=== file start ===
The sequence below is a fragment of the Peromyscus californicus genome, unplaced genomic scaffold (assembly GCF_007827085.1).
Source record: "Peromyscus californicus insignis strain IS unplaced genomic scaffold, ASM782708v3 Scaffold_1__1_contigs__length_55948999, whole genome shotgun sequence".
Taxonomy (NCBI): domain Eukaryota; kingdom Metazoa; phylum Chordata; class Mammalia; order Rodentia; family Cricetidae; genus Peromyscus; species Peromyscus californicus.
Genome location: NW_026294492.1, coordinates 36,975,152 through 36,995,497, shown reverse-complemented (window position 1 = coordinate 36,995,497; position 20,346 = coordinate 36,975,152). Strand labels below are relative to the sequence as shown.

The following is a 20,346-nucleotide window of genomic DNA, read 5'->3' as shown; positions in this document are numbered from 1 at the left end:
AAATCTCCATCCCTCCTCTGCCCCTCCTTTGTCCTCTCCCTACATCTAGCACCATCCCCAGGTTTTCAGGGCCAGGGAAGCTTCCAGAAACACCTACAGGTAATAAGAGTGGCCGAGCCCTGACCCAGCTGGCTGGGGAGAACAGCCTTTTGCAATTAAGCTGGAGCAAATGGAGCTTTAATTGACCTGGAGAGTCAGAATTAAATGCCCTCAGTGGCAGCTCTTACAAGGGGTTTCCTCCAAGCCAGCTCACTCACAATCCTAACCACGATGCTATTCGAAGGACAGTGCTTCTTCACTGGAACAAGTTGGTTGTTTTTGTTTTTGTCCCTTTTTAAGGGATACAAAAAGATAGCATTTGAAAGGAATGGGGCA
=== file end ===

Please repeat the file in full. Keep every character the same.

The sequence below is a fragment of the Peromyscus californicus genome, unplaced genomic scaffold (assembly GCF_007827085.1).
Source record: "Peromyscus californicus insignis strain IS unplaced genomic scaffold, ASM782708v3 Scaffold_1__1_contigs__length_55948999, whole genome shotgun sequence".
Taxonomy (NCBI): domain Eukaryota; kingdom Metazoa; phylum Chordata; class Mammalia; order Rodentia; family Cricetidae; genus Peromyscus; species Peromyscus californicus.
Genome location: NW_026294492.1, coordinates 36,975,152 through 36,995,497, shown reverse-complemented (window position 1 = coordinate 36,995,497; position 20,346 = coordinate 36,975,152). Strand labels below are relative to the sequence as shown.

The following is a 20,346-nucleotide window of genomic DNA, read 5'->3' as shown; positions in this document are numbered from 1 at the left end:
AAATCTCCATCCCTCCTCTGCCCCTCCTTTGTCCTCTCCCTACATCTAGCACCATCCCCAGGTTTTCAGGGCCAGGGAAGCTTCCAGAAACACCTACAGGTAATAAGAGTGGCCGAGCCCTGACCCAGCTGGCTGGGGAGAACAGCCTTTTGCAATTAAGCTGGAGCAAATGGAGCTTTAATTGACCTGGAGAGTCAGAATTAAATGCCCTCAGTGGCAGCTCTTACAAGGGGTTTCCTCCAAGCCAGCTCACTCACAATCCTAACCACGATGCTATTCGAAGGACAGTGCTTCTTCACTGGAACAAGTTGGTTGTTTTTGTTTTTGTCCCTTTTTAAGGGATACAAAAAGATAGCATTTGAAAGGAATGGGGCA